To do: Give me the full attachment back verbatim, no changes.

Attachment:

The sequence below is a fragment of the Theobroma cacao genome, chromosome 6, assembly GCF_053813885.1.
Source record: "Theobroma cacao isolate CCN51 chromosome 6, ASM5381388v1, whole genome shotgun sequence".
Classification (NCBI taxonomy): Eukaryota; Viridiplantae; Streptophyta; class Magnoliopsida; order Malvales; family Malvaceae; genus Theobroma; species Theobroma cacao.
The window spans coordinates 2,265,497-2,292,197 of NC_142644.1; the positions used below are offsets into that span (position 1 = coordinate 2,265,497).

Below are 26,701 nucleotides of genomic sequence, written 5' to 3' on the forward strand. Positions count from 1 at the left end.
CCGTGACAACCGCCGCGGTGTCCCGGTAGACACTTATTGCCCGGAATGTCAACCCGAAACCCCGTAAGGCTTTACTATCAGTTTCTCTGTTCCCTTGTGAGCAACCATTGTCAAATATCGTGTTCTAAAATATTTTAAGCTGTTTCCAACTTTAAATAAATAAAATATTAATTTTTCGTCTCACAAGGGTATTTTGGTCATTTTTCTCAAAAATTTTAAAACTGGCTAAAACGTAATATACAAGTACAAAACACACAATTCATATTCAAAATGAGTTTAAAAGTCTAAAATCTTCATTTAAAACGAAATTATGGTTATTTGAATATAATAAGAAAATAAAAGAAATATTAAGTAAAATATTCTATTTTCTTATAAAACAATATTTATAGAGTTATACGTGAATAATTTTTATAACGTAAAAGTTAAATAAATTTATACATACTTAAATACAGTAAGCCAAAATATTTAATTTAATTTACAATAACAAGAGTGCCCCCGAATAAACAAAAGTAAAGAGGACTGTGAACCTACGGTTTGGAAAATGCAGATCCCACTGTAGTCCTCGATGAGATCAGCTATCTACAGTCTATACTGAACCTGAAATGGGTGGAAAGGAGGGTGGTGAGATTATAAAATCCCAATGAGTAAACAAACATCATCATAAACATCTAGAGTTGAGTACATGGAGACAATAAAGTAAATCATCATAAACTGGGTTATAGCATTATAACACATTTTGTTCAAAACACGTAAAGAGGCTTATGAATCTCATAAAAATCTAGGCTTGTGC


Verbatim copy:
The sequence below is a fragment of the Theobroma cacao genome, chromosome 6, assembly GCF_053813885.1.
Source record: "Theobroma cacao isolate CCN51 chromosome 6, ASM5381388v1, whole genome shotgun sequence".
Classification (NCBI taxonomy): Eukaryota; Viridiplantae; Streptophyta; class Magnoliopsida; order Malvales; family Malvaceae; genus Theobroma; species Theobroma cacao.
The window spans coordinates 2,265,497-2,292,197 of NC_142644.1; the positions used below are offsets into that span (position 1 = coordinate 2,265,497).

Below are 26,701 nucleotides of genomic sequence, written 5' to 3' on the forward strand. Positions count from 1 at the left end.
CCGTGACAACCGCCGCGGTGTCCCGGTAGACACTTATTGCCCGGAATGTCAACCCGAAACCCCGTAAGGCTTTACTATCAGTTTCTCTGTTCCCTTGTGAGCAACCATTGTCAAATATCGTGTTCTAAAATATTTTAAGCTGTTTCCAACTTTAAATAAATAAAATATTAATTTTTCGTCTCACAAGGGTATTTTGGTCATTTTTCTCAAAAATTTTAAAACTGGCTAAAACGTAATATACAAGTACAAAACACACAATTCATATTCAAAATGAGTTTAAAAGTCTAAAATCTTCATTTAAAACGAAATTATGGTTATTTGAATATAATAAGAAAATAAAAGAAATATTAAGTAAAATATTCTATTTTCTTATAAAACAATATTTATAGAGTTATACGTGAATAATTTTTATAACGTAAAAGTTAAATAAATTTATACATACTTAAATACAGTAAGCCAAAATATTTAATTTAATTTACAATAACAAGAGTGCCCCCGAATAAACAAAAGTAAAGAGGACTGTGAACCTACGGTTTGGAAAATGCAGATCCCACTGTAGTCCTCGATGAGATCAGCTATCTACAGTCTATACTGAACCTGAAATGGGTGGAAAGGAGGGTGGTGAGATTATAAAATCCCAATGAGTAAACAAACATCATCATAAACATCTAGAGTTGAGTACATGGAGACAATAAAGTAAATCATCATAAACTGGGTTATAGCATTATAACACATTTTGTTCAAAACACGTAAAGAGGCTTATGAATCTCATAAAAATCTAGGCTTGTGC